A good modern comparison would be World War II with estimates of 60-75 million dead. That’s a lower share of world population, just 2.6% to 3.3% in 1945, but what’s truly notable is the An Lushan was not a world war and its larger relative death toll was amassed within a single country.

There is another historic rebellion during the 19th century, the Taiping rebellion, that is estimated to have killed 20-30 million Chinese by its end in 1865. The Taiping claims the highest absolute body count of any civil war in history and third largest of any human conflict after only World War I and II, but as a share of world population it falls far short of the An Lushan rebellion at only 1.5%-2.3%.

Note: the Economics Correspondent will write at greater length about the longer and, in his opinion, more interesting Taiping Rebellion when he gets to the Qing dynasty.


Although the Tang dynasty was able to finally suppress the An Lushan rebellion at great cost, it never fully recovered its original glory. There were attempts by a handful of emperors to rebuild China and some progress was made, particularly by the Xianzong emperor (r. 805-820). However Xianzong’s successors weren’t as interested in governing and allowed the ever-conniving palace eunuchs to gain too much control of the empire’s power apparatus.

The Emperor Wenzong tried to overthrow the eunuchs in 835 but his plot failed. In a demonstration of how much power they had amassed the eunuchs ordered an open, public execution of nearly all the emperor’s political allies and Wenzong was made a puppet head of state. For many decades after the government was controlled by eunuchs who dictated who would sit on the throne, the emperors wielding only symbolic power.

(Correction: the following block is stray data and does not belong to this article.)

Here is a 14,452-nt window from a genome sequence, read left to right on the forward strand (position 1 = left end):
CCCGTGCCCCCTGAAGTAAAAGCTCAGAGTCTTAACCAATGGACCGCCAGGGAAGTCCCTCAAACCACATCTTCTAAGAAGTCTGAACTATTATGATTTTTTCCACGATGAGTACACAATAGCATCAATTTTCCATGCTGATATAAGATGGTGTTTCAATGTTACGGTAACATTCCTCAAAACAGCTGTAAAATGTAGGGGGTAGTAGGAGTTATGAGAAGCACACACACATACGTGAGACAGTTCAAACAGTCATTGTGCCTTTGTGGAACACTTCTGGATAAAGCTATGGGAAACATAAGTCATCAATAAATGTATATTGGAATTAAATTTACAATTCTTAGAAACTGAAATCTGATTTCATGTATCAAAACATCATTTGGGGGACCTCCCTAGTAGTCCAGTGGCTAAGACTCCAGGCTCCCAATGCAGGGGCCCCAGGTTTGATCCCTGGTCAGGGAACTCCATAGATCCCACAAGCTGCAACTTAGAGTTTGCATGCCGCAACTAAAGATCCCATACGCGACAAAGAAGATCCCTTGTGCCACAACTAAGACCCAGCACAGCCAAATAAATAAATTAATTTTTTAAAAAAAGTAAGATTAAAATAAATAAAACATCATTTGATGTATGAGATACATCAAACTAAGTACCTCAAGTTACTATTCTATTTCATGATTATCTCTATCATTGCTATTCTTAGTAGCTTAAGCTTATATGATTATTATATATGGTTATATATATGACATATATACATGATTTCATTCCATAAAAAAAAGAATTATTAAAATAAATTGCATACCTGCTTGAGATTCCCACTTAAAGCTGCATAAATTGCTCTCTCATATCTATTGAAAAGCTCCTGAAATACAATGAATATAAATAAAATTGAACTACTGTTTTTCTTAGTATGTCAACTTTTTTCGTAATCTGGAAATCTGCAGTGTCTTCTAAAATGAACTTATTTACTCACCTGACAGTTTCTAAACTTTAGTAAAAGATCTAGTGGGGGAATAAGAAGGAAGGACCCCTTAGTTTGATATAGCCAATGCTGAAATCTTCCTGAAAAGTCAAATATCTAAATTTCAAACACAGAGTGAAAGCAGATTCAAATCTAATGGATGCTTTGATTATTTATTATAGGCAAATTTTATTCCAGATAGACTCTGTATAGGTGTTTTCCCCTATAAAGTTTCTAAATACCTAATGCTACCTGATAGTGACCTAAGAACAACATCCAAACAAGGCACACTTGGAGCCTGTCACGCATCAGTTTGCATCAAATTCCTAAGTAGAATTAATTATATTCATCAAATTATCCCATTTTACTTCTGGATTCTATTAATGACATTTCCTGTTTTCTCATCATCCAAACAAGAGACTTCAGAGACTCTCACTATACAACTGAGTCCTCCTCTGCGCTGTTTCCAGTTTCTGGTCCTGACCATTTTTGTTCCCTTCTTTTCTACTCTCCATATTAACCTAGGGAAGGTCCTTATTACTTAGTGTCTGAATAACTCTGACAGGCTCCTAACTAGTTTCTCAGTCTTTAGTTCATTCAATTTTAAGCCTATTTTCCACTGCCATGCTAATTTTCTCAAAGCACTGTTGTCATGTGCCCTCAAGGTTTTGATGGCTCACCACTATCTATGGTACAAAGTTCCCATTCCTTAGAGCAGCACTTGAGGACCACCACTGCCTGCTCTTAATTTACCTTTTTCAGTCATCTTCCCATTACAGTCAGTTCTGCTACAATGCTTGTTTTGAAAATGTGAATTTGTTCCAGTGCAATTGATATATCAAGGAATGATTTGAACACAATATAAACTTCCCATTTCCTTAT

Another large rebellion took place (the Huang Chao) in 874 when its commander of the same name took the capital and even advanced into the south of China where he massacred Arab, Persian, Muslim, Christian, and Jewish merchants. Old records (which also may not be reliable) claim Huang Chao killed 8 million people, but after ten years the rebellion was again suppressed. However the sheer destruction inflicted upon the country was so enormous that the Tang was effectively, if not officially finished.

Multiple generals with regional commands had fought to suppress the Huang Chao and, in the process, Tang power moved away from the center towards military fiefdoms. These regional warlords then fought among both themselves and the eunuchs over who would become the next emperor, starting with the powerful general Zhu Wen. 

Zhu forced the official emperor to move out of the capital. He then assassinated the emperor and placed the emperor’s son on the throne as a puppet. He also assassinated all of the son’s brothers, the empress dowager, and many of the late emperor’s loyal officials to eliminate any rivals for power.

Once what was left of the imperial court had settled into accepting Zhu as regent he deposed the boy emperor and took the throne for himself, poisoning the young ex-emperor a year later. Zhu proclaimed the new Later Liang dynasty which marked the official end of the Tang dynasty in 907. However, with so many regional warlords exercising effective power over their respective territories China fell into the so-called “Five Dynasties and Ten Kingdoms” period of disunity.

In a pattern that would repeat itself with the later Ming and Qing dynasties, the empire’s decay and process of its collapse was long and painful. From the outbreak of the An Lushan rebellion to the Tang’s final collapse a protracted 152 years passed during which the common people and country as a whole suffered while emperors, generals, and eunuchs lived in opulence and feuded over power.

Lasting from 907 to 960, the Five Dynasties and Ten Kingdoms period would be the last time imperial China was fragmented into multiple, chaotic fiefdoms although there would be one more episode where China was split into two (the Jurchen Jin and Southern Song dynasties: 1127-1279). With only that single exception, the dynasties moving forward will take on a simpler, more uniform appearance and transition from one unified Chinese regime to another between the years 960 and 1911, or nearly a millennium.